#pAutomator Update: Christoph Grohe
Studying engineering is a feat in and of itself. This week’s pAutomator is a student who also works for a tech startup in the heart of Silicon Allee. We chatted with Christoph Grohe about his experiences pulling off the two simultaneously. Surprisingly, achieving a work school balance isn’t just due dates and stress, he admits “I like the creativity. You have more freedom actually [working for Visaya], that’s what I really enjoy about working here.”
Work School Balance
Right now, the number of college students who also maintain a job outside the classroom is about 50% and if you look at the data for part time students the number spikes to 80% . Cynthia Murga, a senior account executive at Medley Inc, recommends, “Try to find a job that is flexible with your school schedule. An understanding employer can help you become successful at work and at school.”
Here at Visaya, we (thankfully!) have the freedom to decide our own schedule. In this way we can schedule our work week around our needs outside of the office or vice versa. Of course, not all startups have adopted this practice and certainly not jobs outside of the startup universe.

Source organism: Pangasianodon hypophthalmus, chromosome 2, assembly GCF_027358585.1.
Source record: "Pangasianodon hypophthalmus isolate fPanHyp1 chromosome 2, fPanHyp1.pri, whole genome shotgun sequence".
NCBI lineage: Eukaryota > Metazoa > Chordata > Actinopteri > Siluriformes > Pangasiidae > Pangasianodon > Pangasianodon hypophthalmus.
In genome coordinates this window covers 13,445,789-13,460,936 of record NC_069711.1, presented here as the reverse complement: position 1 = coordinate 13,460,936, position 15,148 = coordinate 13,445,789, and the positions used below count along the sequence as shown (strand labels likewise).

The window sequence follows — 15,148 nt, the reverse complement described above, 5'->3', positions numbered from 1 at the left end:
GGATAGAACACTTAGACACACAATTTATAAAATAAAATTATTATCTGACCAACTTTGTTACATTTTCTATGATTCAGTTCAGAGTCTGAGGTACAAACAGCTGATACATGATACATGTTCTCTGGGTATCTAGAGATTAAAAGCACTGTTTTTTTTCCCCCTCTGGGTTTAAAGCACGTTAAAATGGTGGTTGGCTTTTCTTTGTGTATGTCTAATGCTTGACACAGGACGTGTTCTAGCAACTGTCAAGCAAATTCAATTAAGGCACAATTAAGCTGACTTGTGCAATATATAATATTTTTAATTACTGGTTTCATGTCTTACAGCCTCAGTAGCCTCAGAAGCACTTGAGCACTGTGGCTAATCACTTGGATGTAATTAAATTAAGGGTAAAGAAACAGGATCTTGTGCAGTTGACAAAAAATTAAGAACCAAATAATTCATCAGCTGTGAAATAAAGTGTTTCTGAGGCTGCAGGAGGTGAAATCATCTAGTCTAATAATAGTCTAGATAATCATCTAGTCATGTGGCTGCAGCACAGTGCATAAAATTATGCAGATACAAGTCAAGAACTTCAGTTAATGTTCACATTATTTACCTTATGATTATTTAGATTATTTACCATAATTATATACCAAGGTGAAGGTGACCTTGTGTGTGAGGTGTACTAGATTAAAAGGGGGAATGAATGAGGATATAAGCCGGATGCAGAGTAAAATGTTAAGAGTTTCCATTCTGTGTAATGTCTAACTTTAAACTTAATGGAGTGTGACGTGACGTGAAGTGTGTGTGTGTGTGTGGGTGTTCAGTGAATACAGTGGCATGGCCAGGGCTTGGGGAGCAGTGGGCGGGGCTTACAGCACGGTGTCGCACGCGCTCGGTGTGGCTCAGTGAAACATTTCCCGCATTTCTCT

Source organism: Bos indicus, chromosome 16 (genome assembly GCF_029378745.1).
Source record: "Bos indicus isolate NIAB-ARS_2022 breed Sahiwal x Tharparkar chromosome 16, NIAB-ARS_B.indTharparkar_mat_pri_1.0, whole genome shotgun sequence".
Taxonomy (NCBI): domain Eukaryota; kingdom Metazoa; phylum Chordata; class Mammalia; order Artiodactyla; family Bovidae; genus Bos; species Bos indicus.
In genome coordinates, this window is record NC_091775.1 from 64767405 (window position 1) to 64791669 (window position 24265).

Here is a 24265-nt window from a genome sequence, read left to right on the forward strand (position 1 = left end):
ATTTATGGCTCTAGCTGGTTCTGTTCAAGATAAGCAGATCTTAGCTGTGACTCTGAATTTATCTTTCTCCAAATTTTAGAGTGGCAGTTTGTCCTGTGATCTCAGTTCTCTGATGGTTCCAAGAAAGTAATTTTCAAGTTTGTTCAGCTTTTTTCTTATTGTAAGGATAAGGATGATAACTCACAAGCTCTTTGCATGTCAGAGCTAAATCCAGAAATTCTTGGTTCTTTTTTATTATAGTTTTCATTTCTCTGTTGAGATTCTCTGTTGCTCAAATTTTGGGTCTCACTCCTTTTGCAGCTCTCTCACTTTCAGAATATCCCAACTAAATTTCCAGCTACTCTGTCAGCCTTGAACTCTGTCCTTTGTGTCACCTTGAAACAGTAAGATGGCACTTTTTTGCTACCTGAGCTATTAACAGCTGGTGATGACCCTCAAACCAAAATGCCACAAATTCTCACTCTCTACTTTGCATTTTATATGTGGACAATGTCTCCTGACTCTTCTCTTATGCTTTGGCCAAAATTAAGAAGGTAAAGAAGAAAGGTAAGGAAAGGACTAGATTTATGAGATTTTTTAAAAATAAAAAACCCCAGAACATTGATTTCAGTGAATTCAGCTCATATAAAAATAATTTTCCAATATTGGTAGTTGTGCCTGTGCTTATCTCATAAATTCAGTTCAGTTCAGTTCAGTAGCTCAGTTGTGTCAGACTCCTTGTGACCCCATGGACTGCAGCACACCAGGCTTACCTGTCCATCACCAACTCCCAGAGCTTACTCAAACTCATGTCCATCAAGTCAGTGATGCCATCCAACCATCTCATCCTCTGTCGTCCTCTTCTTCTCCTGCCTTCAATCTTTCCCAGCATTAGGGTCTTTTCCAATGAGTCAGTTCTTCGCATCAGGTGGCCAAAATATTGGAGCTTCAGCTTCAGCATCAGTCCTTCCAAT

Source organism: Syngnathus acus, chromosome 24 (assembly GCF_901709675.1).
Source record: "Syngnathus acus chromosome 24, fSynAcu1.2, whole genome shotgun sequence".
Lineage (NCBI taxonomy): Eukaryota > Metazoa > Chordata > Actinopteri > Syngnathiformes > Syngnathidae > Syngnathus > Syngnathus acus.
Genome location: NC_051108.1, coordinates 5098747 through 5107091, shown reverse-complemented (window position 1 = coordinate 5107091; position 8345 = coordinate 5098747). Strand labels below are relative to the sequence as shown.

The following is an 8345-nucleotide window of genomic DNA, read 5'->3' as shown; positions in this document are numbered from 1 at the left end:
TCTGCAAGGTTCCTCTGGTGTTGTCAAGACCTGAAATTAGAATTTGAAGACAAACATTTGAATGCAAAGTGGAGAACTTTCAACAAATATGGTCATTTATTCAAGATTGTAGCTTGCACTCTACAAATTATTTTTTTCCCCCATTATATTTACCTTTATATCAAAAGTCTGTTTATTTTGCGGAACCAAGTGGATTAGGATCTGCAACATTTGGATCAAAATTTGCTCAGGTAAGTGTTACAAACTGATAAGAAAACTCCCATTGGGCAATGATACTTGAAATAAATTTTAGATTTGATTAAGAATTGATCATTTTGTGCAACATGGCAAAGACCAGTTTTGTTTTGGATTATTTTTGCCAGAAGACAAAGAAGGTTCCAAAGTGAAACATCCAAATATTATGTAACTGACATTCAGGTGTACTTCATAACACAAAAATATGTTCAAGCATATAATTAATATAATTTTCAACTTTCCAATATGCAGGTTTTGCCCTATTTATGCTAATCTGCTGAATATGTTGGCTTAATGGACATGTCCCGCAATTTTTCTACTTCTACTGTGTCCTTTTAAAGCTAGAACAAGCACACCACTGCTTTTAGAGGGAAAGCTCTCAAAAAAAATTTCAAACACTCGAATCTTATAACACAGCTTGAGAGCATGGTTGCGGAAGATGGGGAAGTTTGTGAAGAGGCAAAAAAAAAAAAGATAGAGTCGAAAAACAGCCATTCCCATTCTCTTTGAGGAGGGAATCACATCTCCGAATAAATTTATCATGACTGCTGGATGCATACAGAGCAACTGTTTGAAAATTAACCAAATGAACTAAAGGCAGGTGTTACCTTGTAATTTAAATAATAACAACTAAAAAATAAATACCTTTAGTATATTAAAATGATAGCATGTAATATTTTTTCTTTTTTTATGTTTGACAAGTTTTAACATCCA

Scott Hammond, a business professor at Huntsman School of Business suggests, “Make sure your manager knows you are going to school and knows you have increased work capacity because of that.” If the people you work with understand your situation from the get go it could help you later on down the line.
No one said working while going to school is easy. This means finding an understanding job is crucial. Startups can provide a certain amount of freedom and flexibility traditional office structures cannot. In this way a startup could be the perfect piece to the ‘work school balance’ puzzle.
Christoph’s advice for students hoping to work for a start up is, “DO IT!”
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